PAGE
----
Globally, total greenhouse gas emissions were roughly 46 giga (or billion) tonnes of carbon dioxide equivalent in 2019. Forests store a large quantity of carbon—one estimate puts this at 485 gigatonnes, over 10 years’ worth of emissions. So, avoiding deforestation is crucial.
However, forests also remove carbon through sequestration. As illustrated in figure 1, over the last 30 years, land vegetation has almost constantly absorbed more carbon than emitted through deforestation, providing a climate service at the global level.
Figure 1. Carbon removals and emissions due to change in land use (including deforestation), 1990-2021
Source: Carbon Brief
A recent paper suggests forests may remove 16 gigatonnes per year (figure 2) or 7.6 gigatonnes in net terms (after taking account of emissions, including from deforestation). While there are wider uncertainty bands around these estimates, it is clear that tropical rainforests are particularly important in this process as they collectively sequester more carbon than other types of forests but suffer the most from deforestation. In addition, separate studies also found that they have a cooling effect on the planet beyond the above estimates through transpiration.
Figure 2. Distribution of forests’ coverage and relative gross carbon removals
Note: These figures report the central estimates from the paper by Harris et al. 2021 but note they also report wide uncertainty bands. The respective net removal figures are 7.6; 1.7; 0.12; 0.61.
The three largest tropical forests—the Amazon River Basin, the Congo River Basin, and Southeast Asia—collectively account for 44 percent of annual sequestration by forests, according to recent work. With 3.4 gigatonnes of carbon removed per year (see figure 2), this is equivalent to annual emissions of Germany, Japan, France, Italy, the United Kingdom, and Canada combined.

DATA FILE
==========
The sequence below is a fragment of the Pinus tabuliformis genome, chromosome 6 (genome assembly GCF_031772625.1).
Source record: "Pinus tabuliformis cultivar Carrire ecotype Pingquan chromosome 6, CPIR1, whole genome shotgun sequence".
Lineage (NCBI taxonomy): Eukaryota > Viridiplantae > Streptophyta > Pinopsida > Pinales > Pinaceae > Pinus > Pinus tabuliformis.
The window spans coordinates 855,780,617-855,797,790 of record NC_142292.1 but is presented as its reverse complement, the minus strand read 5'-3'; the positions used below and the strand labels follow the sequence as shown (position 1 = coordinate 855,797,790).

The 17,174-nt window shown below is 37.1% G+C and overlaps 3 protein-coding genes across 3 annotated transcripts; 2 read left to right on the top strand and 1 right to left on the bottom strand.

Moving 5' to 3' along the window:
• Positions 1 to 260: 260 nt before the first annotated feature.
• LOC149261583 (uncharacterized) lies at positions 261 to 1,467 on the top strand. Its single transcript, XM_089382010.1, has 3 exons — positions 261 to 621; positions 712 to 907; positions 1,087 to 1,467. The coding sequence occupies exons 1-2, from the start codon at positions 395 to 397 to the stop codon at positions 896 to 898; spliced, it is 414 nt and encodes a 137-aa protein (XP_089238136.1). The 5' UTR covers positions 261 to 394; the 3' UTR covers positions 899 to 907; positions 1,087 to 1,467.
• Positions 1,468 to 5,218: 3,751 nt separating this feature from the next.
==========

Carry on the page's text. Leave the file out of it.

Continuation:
Figure 3. Annual average carbon fluxes of the three main tropical rainforests, 2001-2019
Source: Harris & Gibbs (2021).
The Southeast Asia forest is actually emitting more than it removes due to deforestation—and so a net contributor of carbon—while the Amazon River Basin and the Congo River Basin are still net carbon sinks, removing more carbon than they emit. Between 2001 and 2019, the Amazon rainforest remained a carbon sink, but it could become a net carbon source if annual deforestation continues to increase. In fact, forests in the Brazilian Amazon already constitute a net carbon source, emitting 0.22 billion tonnes of carbon per year for the last 20 years. Brazil is therefore adding to emissions with damage valued at some $11 billion a year. Without deforestation, Brazil’s share of the Amazon forest would provide a global service worth some $35 billion per year. Over the same period, the Congo River Basin remained a strong net carbon sink—capturing close to 0.6 billion tonnes of carbon per year—but here, too, deforestation linked to new oil drilling projects threatens.
Valuing forest ecosystems’ carbon removal service
Carbon removal is just one of the “ecosystem services” provided by forests; others include maintaining biodiversity, controlling floods and erosion, and filtering water supplies. Many economists warn that the provision of these ecosystem services is largely unfunded. However, carbon removal is distinct from other ecosystem services in that it is a global public good—one that we all benefit from. We focus our efforts here on valuing that service.